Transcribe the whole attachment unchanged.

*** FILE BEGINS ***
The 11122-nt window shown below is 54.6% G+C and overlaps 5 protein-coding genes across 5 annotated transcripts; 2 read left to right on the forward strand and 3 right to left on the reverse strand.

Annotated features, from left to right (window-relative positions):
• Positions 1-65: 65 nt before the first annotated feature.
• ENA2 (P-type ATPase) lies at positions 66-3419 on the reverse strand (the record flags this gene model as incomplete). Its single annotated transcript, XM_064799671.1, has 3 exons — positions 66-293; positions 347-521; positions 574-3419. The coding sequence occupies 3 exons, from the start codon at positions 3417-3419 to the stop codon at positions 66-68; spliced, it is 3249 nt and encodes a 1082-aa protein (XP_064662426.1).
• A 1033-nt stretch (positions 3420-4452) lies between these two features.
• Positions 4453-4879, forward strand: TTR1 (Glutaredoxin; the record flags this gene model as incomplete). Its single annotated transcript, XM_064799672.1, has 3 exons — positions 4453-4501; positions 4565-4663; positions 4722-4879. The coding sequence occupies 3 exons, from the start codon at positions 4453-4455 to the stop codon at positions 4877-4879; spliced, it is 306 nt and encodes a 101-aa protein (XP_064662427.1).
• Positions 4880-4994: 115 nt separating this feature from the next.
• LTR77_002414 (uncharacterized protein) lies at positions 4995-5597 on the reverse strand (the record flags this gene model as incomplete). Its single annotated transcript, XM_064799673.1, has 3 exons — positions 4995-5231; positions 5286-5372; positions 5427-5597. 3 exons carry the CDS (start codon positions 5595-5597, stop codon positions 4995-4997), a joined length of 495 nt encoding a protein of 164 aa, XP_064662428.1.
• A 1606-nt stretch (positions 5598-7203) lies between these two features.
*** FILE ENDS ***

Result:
The 11122-nt window shown below is 54.6% G+C and overlaps 5 protein-coding genes across 5 annotated transcripts; 2 read left to right on the forward strand and 3 right to left on the reverse strand.

Annotated features, from left to right (window-relative positions):
• Positions 1-65: 65 nt before the first annotated feature.
• ENA2 (P-type ATPase) lies at positions 66-3419 on the reverse strand (the record flags this gene model as incomplete). Its single annotated transcript, XM_064799671.1, has 3 exons — positions 66-293; positions 347-521; positions 574-3419. The coding sequence occupies 3 exons, from the start codon at positions 3417-3419 to the stop codon at positions 66-68; spliced, it is 3249 nt and encodes a 1082-aa protein (XP_064662426.1).
• A 1033-nt stretch (positions 3420-4452) lies between these two features.
• Positions 4453-4879, forward strand: TTR1 (Glutaredoxin; the record flags this gene model as incomplete). Its single annotated transcript, XM_064799672.1, has 3 exons — positions 4453-4501; positions 4565-4663; positions 4722-4879. The coding sequence occupies 3 exons, from the start codon at positions 4453-4455 to the stop codon at positions 4877-4879; spliced, it is 306 nt and encodes a 101-aa protein (XP_064662427.1).
• Positions 4880-4994: 115 nt separating this feature from the next.
• LTR77_002414 (uncharacterized protein) lies at positions 4995-5597 on the reverse strand (the record flags this gene model as incomplete). Its single annotated transcript, XM_064799673.1, has 3 exons — positions 4995-5231; positions 5286-5372; positions 5427-5597. 3 exons carry the CDS (start codon positions 5595-5597, stop codon positions 4995-4997), a joined length of 495 nt encoding a protein of 164 aa, XP_064662428.1.
• A 1606-nt stretch (positions 5598-7203) lies between these two features.